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Monday, October 26, 2020

Will it cause problems if the title to the property doesn't accurately show tenants-in-common?


Have you looked at your land registration documents to see if they are accurate? Even if the transaction was done by a lawyer, it's worth it to take a minute to check to see that all is as you expected. The following question was sent to me by a reader who checked his title and discovered that the information on it might not be correct:

"Would the land titles state tenants in common? I have two properties with my brother and his wife. One title states that my brother and his wife as joint tenants but it does not say that I am a tenant in common. Should it say that and will this cause any issues?"

Should your document say that you're a tenant in common? That depends. Are you supposed to be a tenant in common? Is that the way all parties understand the ownership arrangement? It sounds to me as if you are supposed to own one half of the property on your own, while your brother and his wife are joint owners of the other half. This should be very clear from the wording on the document.

Will it cause issues? If it is incorrect, then yes, it probably will. Any document that does not accurately describe the legal situation of the parties can potentially cause issues. After all, the point of the document is to set out everyone's position and rights and give everyone something to rely on in case of problems. By reading, signing, and holding onto those documents without making any changes, you are indicating that you accept their contents. I would certainly advise my own clients to ensure that any land titles documents accurately reflect the real ownership situation. 

When there are multiple owners on a title and there is no mention of tenancy in common, it can be assumed that the parties own the property as joint owners. There is a HUGE difference in these two ways of owning property. Tenants in common each own a defined share of the property. For example, you might own 50% and your brother and his wife might own the other 50%. This means that if you want to, you can sell your 50% without anyone else's permission. Or, you can leave it to your beneficiaries in your will.

However, if you are all joint owners, the situation is very different. You do not have a defined portion. You cannot sell or mortgage (or really do much of anything) without the written cooperation of the other owners. And joint ownership comes with a right of survivorship. In other words, if you die, there is nothing for you to leave to anyone because your brother and his wife would automatically take ownership by right of survivorship.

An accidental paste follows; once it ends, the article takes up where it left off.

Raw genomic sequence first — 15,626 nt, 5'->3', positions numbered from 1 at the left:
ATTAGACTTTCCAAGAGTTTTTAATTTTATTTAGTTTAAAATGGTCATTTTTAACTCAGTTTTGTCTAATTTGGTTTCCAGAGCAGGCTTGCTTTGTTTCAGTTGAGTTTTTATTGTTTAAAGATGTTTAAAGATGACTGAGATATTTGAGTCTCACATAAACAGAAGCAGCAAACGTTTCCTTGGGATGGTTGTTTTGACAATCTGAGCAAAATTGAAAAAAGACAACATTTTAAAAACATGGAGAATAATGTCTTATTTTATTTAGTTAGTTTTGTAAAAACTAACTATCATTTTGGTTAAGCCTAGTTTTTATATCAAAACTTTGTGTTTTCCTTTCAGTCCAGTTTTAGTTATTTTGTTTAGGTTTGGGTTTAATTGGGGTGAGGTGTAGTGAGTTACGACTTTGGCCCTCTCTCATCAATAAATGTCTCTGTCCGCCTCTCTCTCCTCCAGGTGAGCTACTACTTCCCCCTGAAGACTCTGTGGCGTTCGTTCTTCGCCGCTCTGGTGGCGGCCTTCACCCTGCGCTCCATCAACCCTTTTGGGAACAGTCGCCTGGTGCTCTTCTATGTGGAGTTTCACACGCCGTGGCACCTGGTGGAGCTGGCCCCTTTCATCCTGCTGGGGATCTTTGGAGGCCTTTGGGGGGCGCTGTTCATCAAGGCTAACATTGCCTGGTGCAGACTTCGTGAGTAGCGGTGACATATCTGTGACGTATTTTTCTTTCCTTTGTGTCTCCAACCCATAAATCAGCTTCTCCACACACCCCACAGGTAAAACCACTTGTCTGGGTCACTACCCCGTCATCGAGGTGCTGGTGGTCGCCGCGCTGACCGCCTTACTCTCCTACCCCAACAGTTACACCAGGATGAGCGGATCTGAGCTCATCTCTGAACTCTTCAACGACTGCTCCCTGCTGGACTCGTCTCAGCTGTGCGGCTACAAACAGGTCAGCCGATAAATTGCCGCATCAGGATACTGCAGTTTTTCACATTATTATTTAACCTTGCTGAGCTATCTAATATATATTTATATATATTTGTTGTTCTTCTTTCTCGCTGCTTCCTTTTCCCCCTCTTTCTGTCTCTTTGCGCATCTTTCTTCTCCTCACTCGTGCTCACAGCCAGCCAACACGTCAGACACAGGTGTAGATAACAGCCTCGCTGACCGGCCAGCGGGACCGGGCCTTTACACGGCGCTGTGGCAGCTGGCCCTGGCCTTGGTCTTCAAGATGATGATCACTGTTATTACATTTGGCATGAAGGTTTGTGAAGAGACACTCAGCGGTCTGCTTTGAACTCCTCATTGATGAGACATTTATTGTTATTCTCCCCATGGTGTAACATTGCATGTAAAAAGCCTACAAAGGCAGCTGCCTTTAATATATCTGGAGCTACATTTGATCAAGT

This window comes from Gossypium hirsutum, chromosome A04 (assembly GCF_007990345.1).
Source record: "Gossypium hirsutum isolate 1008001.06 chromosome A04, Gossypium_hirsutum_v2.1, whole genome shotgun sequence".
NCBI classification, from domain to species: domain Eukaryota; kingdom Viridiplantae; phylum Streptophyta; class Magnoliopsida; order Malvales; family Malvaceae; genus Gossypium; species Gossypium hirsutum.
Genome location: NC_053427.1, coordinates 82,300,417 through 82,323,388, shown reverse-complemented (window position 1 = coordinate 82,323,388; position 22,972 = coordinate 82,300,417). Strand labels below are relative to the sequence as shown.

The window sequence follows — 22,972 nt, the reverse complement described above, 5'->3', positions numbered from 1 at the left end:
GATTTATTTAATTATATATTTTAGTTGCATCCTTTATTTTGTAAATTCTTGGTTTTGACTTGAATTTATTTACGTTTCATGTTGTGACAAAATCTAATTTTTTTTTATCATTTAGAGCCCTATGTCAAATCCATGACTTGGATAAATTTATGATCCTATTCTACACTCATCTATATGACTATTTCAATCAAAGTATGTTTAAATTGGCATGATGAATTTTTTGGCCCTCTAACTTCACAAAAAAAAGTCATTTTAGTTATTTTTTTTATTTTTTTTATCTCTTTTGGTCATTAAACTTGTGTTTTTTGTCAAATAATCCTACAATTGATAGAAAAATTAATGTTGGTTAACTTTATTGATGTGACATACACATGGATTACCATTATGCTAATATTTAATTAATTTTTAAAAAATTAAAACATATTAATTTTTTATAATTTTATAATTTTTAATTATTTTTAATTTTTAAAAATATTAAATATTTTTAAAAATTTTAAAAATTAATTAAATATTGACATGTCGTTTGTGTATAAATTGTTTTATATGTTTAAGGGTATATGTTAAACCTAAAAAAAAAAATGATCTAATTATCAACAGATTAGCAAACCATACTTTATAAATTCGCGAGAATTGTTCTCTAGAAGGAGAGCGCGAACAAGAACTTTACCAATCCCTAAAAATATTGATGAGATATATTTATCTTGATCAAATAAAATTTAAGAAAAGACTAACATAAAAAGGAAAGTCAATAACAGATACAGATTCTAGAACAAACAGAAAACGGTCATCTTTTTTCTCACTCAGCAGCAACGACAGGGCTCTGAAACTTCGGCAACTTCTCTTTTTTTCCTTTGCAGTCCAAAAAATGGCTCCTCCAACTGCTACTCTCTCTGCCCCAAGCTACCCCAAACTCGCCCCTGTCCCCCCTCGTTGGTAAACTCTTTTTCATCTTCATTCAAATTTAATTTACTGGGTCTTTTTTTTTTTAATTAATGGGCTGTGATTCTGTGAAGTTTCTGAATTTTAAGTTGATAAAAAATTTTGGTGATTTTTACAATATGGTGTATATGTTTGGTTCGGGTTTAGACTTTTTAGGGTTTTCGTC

When I have this sort of discussion with clients, some try to argue the point with me (Why? Honestly, it isn't a good idea. Not when it's about estate matters.) They tell me things like they've paid half the bills and they paid for the driveway or the septic tank, or some other improvements. They seem to believe that the payment of bills will somehow change the meaning of the title deed. However, the title to the property doesn't say anything about who paid for what. That is a completely separate issue and relying on facts like those would mean your executor or family members going in front of a judge and asking for help based on unjust enrichment or mistake. That's the long, expensive, frustrating way of managing things.

These differences should point out to you that the description on the deed is very important. I suggest that you discuss the documents with a lawyer who is local to you. If the description on the deed* does not match your understanding of the legal ownership arrangement, get together with your brother and his wife and sort it out. It won't cost much to get it right compared to having a trial about it after you pass away.

*Just a side note to readers who live in Newfoundland and Labrador, where we don't actually get title deeds from our Registry: since there is no deed, look at the Indenture or transfer document by which you obtained the property. It should name the purchasers and clearly state whether they are intended to be joint owners or tenants in common with specific portions.



1 comment:

  1. Lynne,
    I am the Executor and have control re the disposal of a property ie parents home via the Will . One sneaky lawyer tried to pull a fast one and wanted me to go along with his suggestion and put the property in both our names (only 2 beneficiaries). That would have altered my position greatly.  That was done for the benefit of the opposing lawyer and his client. Oh the games people play, including some Lawyers.TBC.

    Webeye

    ReplyDelete

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